does my dog have OCD, or is he just odd like me?

Comet, dog, compulsive, behavior
There was a crooked man, and he walked a crooked mile,
He found a crooked sixpence against a crooked stile;
He bought a crooked cat which caught a crooked mouse,
And they all lived together in a little crooked house.
- from the collection of Mother Goose nursery rhymes

From anecdotal evidence in personal and family recollections, some now-deceased relatives exhibited behavior associated with depression, phobias, and compulsive behavior. In reading the research and treatment for various disorders on clinical sites like the National Institutes of Health, I am becoming more informed and sympathetic with these conditions in others. Until I read a few articles online (on PTSD, OCD, and phobias), I only suspected canines were susceptible to disorders such as these. But Comet and Dexter both have behavior that is unlikely to be physical in origin (i.e, from pain or thirst). Most evenings, we have been managing the symptoms in our aging dogs with the hope that CBD treats or vet prescribed Gabapetin would help alleviate. We lose sleep occasionally reassuring anxious, compulsive pets.

Anyone who has adopted a shelter or rescue dog, knows that lots of training, encouraging and creating a safe environment are keys to a happy and healthy pet. While some behavior, like Comet’s penchant for getting into kitchen trash is understandable from our conclusion he lived on the street years ago, we took measures to mitigate. Other behavior developed in recent months, such as Comet relieving himself on cold or rainy days within feet of the back door. At least he still goes outdoors. However, it is Comet’s compulsive licking (“slurping” we coin it) of his paws, bedding and floor that is most aggravating. Surmised by the vet at the end of last year to be arthritic pain or overly tender paws, medication has not relieved this compulsion. He has a healthy appetite and nutritious food. Comet has regular access to the outside, frequent walks with Dexter, and regular attention from us, from neighbors and visitors. However, he is often attention-seeking, more than Dexter, especially in the evenings. He has some separation anxiety when we close our bedroom door. (I found that all the dander and licking was working against my allergies and was somewhat relieved overnight by keeping Comet out of the bedroom.)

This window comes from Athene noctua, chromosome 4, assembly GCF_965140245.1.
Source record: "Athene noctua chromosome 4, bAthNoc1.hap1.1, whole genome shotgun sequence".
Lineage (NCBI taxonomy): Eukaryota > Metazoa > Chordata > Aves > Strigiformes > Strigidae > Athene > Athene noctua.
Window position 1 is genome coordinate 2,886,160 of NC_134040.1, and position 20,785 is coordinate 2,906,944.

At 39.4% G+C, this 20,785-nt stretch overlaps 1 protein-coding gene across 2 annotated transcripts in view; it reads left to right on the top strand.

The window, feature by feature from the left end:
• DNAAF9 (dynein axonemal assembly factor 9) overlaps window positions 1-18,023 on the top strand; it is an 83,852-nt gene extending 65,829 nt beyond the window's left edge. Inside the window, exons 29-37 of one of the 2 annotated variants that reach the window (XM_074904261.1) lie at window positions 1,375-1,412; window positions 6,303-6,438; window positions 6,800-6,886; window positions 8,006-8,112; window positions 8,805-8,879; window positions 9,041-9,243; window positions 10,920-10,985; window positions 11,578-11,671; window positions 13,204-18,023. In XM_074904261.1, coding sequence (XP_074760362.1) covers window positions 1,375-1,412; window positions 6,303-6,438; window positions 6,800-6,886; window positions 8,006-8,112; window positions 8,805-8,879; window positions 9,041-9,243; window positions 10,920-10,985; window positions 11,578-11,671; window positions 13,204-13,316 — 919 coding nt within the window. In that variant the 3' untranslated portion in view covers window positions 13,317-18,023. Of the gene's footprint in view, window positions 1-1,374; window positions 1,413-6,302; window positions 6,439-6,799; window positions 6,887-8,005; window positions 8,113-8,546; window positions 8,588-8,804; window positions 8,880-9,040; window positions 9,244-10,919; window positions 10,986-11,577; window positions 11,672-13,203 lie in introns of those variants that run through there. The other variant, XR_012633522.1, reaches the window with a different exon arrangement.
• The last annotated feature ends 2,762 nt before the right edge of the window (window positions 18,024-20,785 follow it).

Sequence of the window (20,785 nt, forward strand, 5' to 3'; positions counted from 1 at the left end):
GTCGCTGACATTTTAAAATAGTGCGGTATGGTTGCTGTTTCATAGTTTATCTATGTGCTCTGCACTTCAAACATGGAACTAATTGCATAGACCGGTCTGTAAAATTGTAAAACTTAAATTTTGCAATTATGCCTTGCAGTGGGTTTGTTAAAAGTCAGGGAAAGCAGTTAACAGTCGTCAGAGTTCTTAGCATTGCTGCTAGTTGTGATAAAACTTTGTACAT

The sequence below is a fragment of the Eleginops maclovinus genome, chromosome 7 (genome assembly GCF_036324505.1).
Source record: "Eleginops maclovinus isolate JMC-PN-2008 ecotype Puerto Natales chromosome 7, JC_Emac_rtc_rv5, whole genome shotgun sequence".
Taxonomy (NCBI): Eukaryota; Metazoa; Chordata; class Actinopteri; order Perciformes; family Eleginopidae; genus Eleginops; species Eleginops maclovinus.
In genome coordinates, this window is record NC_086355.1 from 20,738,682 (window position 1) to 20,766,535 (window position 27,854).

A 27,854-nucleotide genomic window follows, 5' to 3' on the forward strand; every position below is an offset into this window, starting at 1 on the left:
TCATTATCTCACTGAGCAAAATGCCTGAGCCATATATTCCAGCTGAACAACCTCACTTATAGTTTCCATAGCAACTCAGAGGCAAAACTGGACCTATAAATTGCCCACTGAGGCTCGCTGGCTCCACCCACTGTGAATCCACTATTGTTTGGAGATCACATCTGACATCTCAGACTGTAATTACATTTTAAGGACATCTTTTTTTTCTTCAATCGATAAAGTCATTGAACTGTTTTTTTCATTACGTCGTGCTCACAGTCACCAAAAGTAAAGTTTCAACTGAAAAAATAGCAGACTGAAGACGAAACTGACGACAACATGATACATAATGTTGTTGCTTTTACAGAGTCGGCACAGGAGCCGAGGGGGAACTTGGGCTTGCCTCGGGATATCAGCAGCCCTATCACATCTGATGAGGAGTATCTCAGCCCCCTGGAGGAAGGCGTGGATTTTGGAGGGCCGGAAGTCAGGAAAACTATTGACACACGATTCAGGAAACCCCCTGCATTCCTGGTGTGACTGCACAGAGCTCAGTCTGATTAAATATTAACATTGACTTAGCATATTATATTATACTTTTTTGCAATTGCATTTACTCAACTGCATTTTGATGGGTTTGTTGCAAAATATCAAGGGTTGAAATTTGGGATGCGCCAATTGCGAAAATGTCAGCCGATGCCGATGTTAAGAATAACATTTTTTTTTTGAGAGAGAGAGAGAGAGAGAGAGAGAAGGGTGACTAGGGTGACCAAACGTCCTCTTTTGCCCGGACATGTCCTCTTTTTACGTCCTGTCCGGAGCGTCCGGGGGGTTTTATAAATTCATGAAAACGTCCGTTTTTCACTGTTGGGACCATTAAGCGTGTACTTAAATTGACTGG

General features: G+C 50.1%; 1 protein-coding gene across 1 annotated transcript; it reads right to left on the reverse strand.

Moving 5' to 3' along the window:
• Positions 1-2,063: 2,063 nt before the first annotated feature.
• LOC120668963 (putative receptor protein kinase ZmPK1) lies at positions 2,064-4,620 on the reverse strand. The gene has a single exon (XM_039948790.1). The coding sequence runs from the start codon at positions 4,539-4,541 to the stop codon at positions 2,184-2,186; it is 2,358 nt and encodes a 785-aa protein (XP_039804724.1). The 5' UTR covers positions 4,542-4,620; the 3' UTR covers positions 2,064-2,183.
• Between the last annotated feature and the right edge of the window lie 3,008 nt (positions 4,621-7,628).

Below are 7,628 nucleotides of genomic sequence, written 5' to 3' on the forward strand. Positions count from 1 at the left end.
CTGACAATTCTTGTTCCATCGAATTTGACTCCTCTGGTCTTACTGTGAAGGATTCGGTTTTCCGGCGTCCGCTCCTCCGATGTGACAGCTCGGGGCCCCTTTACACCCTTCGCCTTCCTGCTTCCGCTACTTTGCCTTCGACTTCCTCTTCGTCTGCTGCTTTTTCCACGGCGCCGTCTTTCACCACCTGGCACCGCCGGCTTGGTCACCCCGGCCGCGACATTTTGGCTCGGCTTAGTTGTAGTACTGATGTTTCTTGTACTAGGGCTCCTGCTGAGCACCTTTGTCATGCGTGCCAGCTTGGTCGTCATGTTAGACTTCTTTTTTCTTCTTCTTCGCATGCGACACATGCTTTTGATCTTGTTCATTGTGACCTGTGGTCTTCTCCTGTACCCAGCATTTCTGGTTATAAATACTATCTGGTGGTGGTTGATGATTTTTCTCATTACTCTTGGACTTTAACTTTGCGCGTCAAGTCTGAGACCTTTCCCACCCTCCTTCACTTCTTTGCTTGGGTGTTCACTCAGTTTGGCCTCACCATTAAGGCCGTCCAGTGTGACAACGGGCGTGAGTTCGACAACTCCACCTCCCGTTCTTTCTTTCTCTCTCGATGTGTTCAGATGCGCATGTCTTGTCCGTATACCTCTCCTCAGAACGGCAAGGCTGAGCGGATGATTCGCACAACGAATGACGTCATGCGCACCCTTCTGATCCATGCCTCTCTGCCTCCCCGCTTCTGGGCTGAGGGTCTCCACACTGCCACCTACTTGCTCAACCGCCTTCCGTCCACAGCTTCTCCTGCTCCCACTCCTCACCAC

Dexter has peculiarities that Comet does not share. Every time fireworks are set off by neighbors on Independence Day or New Year’s Eve, while Comet is unmoved, Dexter’s traumatic shaking and clawing to find the deepest, darkest hole to crawl into – inside the house – is very poorly controlled by “calming chews” or pills. That might be a form of PTSD, but I do not understand it well enough. Though I had some hesitation getting behind the wheel of a car following an accident seven or eight years ago, Dexter, who was propelled from back seat to the front as a result of the collision, seemed to recover quickly. On the other hand, he has some OCD with water. Whether it is hot, comfortably warm or cold weather, he will inhale as much water as he can physically hold all throughout the day and into the night. I attribute this compulsion to never having had a “mentor” to teach him how male dogs mark territory. He routinely pees in long bursts; he may think he has to continually drink water to maintain “machismo”.

I have really no idea how to help Comet with depression or OCD other than to treat the symptoms. Have you, my readers, successfully treated anything like this? Now that I am getting well past mid-life, I am much more sympathetic with older dogs and cats. About my peculiarities? After more than 21 years of marriage, my wife deals with them well. Despite the aggravation, she has not put the dogs into the street; I trust she will have the same compassion on me into old age.

4 Comments

    1. Some people ascribe human qualities to dogs, however dogs are complex social animals in their own right. I think domestication (30k + years) bound them to people as their pack. We see how abuse, war, stress, abandonment can be psychologically debilitating on dogs as with people. And yes, sometimes chasing their own tails is just a dog being a dog. Thank you for commenting!

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